New answers tagged

1

I believe there is another reason for inaccurate translations: the harshest curse words are heavily localized, and there's usually a single translation for all of Latin America (2 at most). I would personally translate "God dammit" as "la concha de la lora" in Argentina, but it would sound strange in other countries. Therefore, lighter versions are used for ...


1

Dysphemisms (ie, using a dismissive word advisedly rather than another neutral) are especially used to bypass painful or taboo concepts. But sometimes we find "soft" examples in the colloquial language, with sense of humor and almost affectionate. Apart from "trapos" (rags) to refer to clothing, also come to mind these (in Chilean colloquial speak): ...


3

Besides the arguments given by @SantagoTórtora, you have to considerer that usually it takes more time to read than to listen. In a movie that is fast paced, they may need to cut the subtitles short, and that may be another reason for their not translating faithfully the audio - they sometimes omit words (or even full sentences), make substitutions , etc. A ...


0

If you want an example, you could search the song of the Spanish music group Mecano, Busco Algo Barato: Los almacenes de la calle 20 son el museo de toda la gente cosas baratas que despiertan la atención entre los trapos y los camisones la gente busca nuevas sensaciones comprar barato da una extraña excitación Busco,busco, ...


6

Rude words and expressions have little to do with their literal meanings. For example a literal translation of "God damn it!" would be something like "¡Que Dios lo condene!" which doesn't sound rude at all in Spanish. In fact it sounds kind of refined, like you personally think something is bad but are humbly deferring the judgment to God. It is inevitable ...


3

ojalá is basically the I wish structure in English. We can use the present and imperfect subjunctive. When using the former, we're expecting for something to happen in a certain future. When using the latter, the expectation is focused on the present: Ojalá no lloviera = Espero que no suceda hoy. Ojalá no llueva = Espero que no suceda mañana o el resto ...


4

Here in Spain the term is known, but I think it is a bit pejorative term, and it is not used when you speak about clothes in a standard way. Some examples: Pero si apenas me he comprado un par de trapitos... ¿Qué son esos trapos que llevas puestos? In both cases, the term refers to low quality, cheap clothes (always from a subjective point of ...


2

Soy de Argentina y acá por lo menos no se utiliza y tampoco lo había escuchado con ese significado. Por ahí si te interesa acá llamamos "trapitos" a las personas que te cuidan el auto en la calle (lo cual es medio relativo porque en realidad les tenés que dar plata para que no te rompan el auto ellos).


0

It's true that some decades ago usted was widely used in Spain. Perhaps the use of tu had something to do with the end of Franco's dictatorship. Just to clarify: We broke free from a one-party (fascist) to a democracy (where communist party became legal)


0

I studied Spanish in University in the USA, Costa Rica, and Ecuador. I learned to use voseo/tuteo simultaneously, but I still refer to people close to me in vos(voseo), even when I speak in tuteo I use the pronoun vos. I prefer voseo and usted because of my connections to Central America/Middle part of Ecuador-Quito. I currently live in Nicaragua and we ...


3

You can change the order without problems. In Spanish, the phrasal structure is very flexible. The phrase: "Juan fue ayer al cine con Ana" It has the following valid forms: "Al cine con Ana, fue ayer Juan" "Ayer, Juan fue al cine con Ana" "Con Ana, al cine fue ayer Juan" Anyone speaking spanish will understand and accept all of them as correct.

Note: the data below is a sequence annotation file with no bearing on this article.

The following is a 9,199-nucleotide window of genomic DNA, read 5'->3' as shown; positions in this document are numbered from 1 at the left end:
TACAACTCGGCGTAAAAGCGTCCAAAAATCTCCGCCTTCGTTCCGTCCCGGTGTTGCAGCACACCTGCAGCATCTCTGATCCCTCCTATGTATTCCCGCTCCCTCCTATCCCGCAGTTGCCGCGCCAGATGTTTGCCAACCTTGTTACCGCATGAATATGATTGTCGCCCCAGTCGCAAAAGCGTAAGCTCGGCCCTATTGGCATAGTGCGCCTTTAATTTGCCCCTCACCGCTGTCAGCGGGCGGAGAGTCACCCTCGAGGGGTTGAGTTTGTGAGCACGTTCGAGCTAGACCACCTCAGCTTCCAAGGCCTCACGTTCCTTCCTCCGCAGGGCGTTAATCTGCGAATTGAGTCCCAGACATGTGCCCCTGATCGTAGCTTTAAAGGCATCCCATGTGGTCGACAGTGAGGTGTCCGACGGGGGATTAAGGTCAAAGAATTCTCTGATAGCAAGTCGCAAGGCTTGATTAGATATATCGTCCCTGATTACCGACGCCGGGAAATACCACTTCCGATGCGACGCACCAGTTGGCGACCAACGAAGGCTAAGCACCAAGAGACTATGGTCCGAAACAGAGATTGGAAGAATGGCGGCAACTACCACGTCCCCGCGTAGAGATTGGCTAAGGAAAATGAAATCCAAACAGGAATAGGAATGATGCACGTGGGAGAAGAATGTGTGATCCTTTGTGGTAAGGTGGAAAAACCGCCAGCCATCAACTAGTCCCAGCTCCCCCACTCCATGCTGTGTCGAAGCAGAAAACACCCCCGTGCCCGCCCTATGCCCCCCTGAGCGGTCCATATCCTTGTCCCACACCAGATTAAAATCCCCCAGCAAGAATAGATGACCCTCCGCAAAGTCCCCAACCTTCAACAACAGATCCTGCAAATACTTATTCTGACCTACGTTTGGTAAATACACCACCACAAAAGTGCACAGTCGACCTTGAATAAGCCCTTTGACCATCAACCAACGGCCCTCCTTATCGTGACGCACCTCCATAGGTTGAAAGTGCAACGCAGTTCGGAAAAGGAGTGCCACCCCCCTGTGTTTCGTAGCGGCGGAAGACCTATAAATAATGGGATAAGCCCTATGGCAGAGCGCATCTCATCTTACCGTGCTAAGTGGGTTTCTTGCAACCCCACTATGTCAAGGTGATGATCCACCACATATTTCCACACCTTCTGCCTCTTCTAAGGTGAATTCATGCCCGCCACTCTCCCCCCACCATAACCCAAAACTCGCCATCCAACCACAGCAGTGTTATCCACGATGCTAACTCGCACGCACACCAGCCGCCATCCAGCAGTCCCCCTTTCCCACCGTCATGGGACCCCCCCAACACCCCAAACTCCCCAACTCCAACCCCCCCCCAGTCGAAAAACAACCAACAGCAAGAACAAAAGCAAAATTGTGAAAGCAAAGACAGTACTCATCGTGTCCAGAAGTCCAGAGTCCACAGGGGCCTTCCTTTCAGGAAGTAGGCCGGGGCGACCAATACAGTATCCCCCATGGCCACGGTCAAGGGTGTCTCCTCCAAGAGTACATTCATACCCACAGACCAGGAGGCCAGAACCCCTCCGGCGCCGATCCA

7

I agree with Guifa. From my own experience (center of Spain), your dictionary is right in saying "regresarse" isn't used in Spain. RAE seems to agree: regresar 2. intr. Volver al lugar de donde se partió. En Am., u. c. prnl. [= en América, usado como verbo pronominal] NGLE, for its part, isn't any less laconic in describing this expression: En ...


4

regresarse I don't think I've ever heard in Spain. But in any case, in Spain, volver is heavily favored over regresar (that's not to say regresar isn't used, because it is, just less often). One reason as to the difference in reflexivity could be simply that regresar appears to be a relative late-comer to the language. Based on Google's N-grams, we can ...


7

El orden de la oración afirmativa por defecto en castellano es sujeto-verbo-complementos. De ahí que así suelta, suene mejor: Estoy comiendo ahora. Sin embargo, el castellano no es tan estrictamente posicional, y dicho orden se puede alterar, por ejemplo, para dar énfasis o continuidad con la oración anterior. Estuve trabajando todo el día. Ahora ...


0

"Ahora estoy comiendo" & "Estoy comiendo ahora" are correct. It depends on what part of Ámerica you are, in México and Colombia most of the people use an active form while in some parts like Sudamerica they use the passive form. Now, in the real world you will hear this expressions when the person is annoyed while eating and is asked to interrupt their ...


5

how fast has two ways: Depende de qué tan rápido eres capaz de aprender. Depende de cuán rápido eres capaz de aprender. Often, qué tan and cuán are interchangeable.


5

In general, to translate how fast, lo rápido is a good construction. So I would say: Depende de lo rápido que puedas aprender Or, something that sounds a bit better but is not that much a direct translation of the full sentence: Depende de lo rápido que aprendas Here, lo works as a neutral defined article, as DRAE says: art. deter. n. ...


0

NO. Quiere decir algo cutre, mal hecho, patético. También se usa para una excusa poco elabaorada (currada): "Juan llegó tarde a clase y dijo que se había dormido. Una excusa "patillera", pués una hora antes lo había visto por la calle.


2

La palabra gato es una palabra polisémica. Significa que es una palabra que significa cosas diferentes. Gato es un animal y también es una herramienta para la elevación de autos; como es el caso de la palabra Gato hidráulico.


1

Para referirse a un colectivo usamos el género neutro que coincide con el masculino. Lo de incluir el femenino es un fenómeno reciente que va en contra de lo dictaminado por la RAE y es usado por políticos para intentar parecer políticamente correctos. Esto es castellano básico. ...


0

No es correcto decir millanoas y no es un modismo en Venezuela ni en otro lugar. Es una lapsus, un error de este señor que tiene una educación no acorde con su cargo y se nota que lee muy poco, pues este es uno de muchos errores.


1

En Colombia, tiene el mismo significado: aplazar, postponer. La palabra "gaveta" es sinomino de "cajón". De hecho algunas personas se refieren a un mueble con cajones para almacenamiento como gavetero o cajonera.